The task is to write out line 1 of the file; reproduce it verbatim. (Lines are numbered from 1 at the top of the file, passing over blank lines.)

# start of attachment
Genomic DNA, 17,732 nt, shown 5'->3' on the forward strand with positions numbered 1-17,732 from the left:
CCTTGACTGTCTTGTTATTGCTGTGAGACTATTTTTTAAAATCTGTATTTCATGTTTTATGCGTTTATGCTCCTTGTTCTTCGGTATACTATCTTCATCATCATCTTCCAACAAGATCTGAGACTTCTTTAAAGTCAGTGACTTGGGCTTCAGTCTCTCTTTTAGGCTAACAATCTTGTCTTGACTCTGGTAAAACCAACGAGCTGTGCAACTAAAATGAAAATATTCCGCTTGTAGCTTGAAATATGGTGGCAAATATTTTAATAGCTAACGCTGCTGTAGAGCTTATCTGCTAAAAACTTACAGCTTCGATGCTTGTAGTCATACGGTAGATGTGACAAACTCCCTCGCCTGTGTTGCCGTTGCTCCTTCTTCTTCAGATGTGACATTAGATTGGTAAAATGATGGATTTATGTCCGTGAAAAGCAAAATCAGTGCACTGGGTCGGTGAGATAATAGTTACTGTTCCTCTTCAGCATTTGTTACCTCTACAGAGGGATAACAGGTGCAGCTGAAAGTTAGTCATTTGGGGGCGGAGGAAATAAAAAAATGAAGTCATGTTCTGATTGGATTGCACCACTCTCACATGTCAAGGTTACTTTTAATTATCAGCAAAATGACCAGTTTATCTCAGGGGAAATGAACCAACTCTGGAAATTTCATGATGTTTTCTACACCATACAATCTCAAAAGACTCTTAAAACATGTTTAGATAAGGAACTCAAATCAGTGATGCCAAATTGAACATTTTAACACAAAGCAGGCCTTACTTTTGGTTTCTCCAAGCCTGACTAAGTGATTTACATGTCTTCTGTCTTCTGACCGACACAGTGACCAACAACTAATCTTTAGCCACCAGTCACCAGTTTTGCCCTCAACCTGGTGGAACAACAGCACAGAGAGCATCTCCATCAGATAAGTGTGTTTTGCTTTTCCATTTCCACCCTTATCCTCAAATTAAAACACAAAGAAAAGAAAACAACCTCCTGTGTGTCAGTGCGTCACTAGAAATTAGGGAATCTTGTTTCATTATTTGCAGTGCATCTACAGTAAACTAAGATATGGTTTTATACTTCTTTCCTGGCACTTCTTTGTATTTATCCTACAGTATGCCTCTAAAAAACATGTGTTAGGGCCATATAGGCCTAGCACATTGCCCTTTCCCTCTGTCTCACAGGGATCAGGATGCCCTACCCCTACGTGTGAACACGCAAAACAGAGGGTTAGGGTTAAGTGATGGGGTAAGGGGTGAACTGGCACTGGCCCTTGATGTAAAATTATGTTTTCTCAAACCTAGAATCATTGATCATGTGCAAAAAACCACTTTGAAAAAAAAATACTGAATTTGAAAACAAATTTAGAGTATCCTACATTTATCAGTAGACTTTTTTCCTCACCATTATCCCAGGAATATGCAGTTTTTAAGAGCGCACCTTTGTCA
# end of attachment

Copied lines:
Genomic DNA, 17,732 nt, shown 5'->3' on the forward strand with positions numbered 1-17,732 from the left: